d. William Friedkin, 128 minutes, Paramount Pictures, 0 nominations

In this war film and courtroom drama (very similar to A Few Good Men (1992) and Courage Under Fire (1996)), the opening sequence was set in the Vietnamese jungles in 1968, where a Marine platoon led by 2nd Lt. Terry Childers (Samuel L. Jackson) and 2nd Lt. Hayes "Hodge" Hodges (Tommy Lee Jones) was proceeding into direct M-16 gunfire by ambushing Vietcong snipers. When Hodges was wounded, Childers executed an unarmed POW to save Hodges' life. Almost thirty years later, Childers (as the Commanding Officer of a Marine Expeditionary Unit) involved in the massacre of 83 angry civilian Yemeni protesters outside the U.S. Embassy during a helicopter evacuation of the threatened staff, including the rattled Ambassador Mourain (Ben Kingsley) and his wife (Anne Archer). Three Marines were killed during the incident, and Childers could have possibly ignored "the rules of engagement." To deflect blame from falling directly on the US and to ease tensions, National Security Advisor Bill Sokal (Bruce Greenwood) conspired to pin everything on Childers by having him court-martialed. A prosecutorial team was assembled, led by pugnacious Major Mark Biggs (Guy Pearce). Childers called upon his former comrade in arms - washed-up, second-rate lawyer Hodges, who was enjoying retirement by fishing and teaching part-time at Virginia Military Institute, to represent him during the military tribunal. At first, Hodges was reluctant ("I'm a good enough lawyer to know you need a better lawyer than me"). Childers was charged with the offense of conduct unbecoming an officer (that could lead to a dishonorable discharge), and murder (that could lead to imprisonment or the death penalty).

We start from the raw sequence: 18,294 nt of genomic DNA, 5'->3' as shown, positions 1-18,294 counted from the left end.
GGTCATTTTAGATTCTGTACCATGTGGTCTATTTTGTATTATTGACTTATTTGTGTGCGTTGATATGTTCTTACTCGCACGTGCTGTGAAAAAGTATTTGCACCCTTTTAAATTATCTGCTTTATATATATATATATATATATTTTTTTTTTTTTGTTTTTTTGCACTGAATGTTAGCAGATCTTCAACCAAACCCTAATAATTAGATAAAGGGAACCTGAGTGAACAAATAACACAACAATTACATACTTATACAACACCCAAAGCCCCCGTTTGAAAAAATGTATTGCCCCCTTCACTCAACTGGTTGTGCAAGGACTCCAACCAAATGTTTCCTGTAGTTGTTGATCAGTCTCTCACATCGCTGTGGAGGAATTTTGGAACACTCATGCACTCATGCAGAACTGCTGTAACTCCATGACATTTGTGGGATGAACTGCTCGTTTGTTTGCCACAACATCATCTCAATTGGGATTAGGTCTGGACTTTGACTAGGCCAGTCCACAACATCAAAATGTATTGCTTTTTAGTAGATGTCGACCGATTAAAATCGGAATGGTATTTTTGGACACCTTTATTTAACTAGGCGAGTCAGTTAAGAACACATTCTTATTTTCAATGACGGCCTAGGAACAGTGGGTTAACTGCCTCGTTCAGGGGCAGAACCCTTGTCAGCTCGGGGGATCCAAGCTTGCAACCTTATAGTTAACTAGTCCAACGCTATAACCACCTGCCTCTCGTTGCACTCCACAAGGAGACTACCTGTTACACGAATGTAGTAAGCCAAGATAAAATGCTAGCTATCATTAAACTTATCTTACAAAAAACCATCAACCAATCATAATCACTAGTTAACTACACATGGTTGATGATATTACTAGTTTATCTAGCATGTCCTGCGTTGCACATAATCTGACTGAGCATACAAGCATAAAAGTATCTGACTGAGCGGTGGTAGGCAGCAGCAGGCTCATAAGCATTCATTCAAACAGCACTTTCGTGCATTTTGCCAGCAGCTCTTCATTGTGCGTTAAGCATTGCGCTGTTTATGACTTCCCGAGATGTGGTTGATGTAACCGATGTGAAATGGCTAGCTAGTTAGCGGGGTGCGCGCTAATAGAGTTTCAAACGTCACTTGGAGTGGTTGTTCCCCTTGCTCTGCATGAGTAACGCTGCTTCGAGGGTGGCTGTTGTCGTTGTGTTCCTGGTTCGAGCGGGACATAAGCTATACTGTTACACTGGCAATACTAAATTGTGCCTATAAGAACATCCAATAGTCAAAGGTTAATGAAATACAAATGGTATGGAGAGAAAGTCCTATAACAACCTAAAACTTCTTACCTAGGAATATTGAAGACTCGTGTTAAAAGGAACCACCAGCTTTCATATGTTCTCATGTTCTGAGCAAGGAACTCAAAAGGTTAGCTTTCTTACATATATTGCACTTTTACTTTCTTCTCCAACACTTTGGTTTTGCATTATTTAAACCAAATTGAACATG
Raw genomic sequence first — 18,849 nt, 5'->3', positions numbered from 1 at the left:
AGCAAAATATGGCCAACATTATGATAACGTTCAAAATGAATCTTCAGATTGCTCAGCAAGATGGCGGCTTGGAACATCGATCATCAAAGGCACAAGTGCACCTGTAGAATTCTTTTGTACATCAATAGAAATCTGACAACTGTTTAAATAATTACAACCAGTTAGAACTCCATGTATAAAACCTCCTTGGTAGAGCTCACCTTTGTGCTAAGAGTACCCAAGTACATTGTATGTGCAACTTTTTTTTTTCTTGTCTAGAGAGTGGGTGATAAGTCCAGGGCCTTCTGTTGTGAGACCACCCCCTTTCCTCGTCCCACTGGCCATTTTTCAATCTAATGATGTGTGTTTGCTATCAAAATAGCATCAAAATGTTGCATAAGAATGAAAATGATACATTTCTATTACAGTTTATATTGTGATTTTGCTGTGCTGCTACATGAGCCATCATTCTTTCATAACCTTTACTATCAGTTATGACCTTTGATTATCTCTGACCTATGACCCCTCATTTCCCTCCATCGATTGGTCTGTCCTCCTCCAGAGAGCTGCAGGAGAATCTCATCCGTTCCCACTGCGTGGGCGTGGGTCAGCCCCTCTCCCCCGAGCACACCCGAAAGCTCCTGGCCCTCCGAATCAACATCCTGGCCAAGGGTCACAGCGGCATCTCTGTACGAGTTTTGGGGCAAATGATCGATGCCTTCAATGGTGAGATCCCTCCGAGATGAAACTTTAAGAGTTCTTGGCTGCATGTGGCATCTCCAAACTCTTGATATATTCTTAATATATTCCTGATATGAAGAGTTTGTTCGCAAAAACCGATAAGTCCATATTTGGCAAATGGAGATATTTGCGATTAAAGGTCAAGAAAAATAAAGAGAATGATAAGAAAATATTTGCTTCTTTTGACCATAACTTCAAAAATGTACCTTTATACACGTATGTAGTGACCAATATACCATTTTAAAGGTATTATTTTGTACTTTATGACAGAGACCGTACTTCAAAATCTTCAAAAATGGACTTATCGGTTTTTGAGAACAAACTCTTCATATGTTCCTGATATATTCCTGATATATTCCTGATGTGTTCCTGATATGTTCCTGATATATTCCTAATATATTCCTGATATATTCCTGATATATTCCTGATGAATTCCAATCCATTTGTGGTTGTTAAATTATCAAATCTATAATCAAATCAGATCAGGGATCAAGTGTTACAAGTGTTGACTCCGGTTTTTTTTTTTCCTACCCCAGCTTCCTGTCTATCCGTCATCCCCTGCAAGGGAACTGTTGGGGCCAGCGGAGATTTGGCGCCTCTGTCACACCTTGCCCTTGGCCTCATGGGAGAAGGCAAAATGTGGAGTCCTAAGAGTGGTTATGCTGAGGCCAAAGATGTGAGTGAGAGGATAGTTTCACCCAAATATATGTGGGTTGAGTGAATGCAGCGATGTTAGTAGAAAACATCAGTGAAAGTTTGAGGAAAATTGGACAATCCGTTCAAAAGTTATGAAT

Verdict: During an attempted cover-up, Sokal was seen destroying crucial evidence - a videotape of security camera footage from the US Embassy that showed part of the crowd was indeed armed and attacking, and Sokal also persuaded Ambassador Mourain to perjure himself and testify against Childers' actions. At the conclusion of the trial, Childers was found guilty of a lesser charge of breaching the peace. A title card revealed that both Sokal and Mourain were found guilty of destroying evidence and perjury.

High Crimes (2002)
d. Carl Franklin, 115 minutes, 20th Century Fox, 0 nominations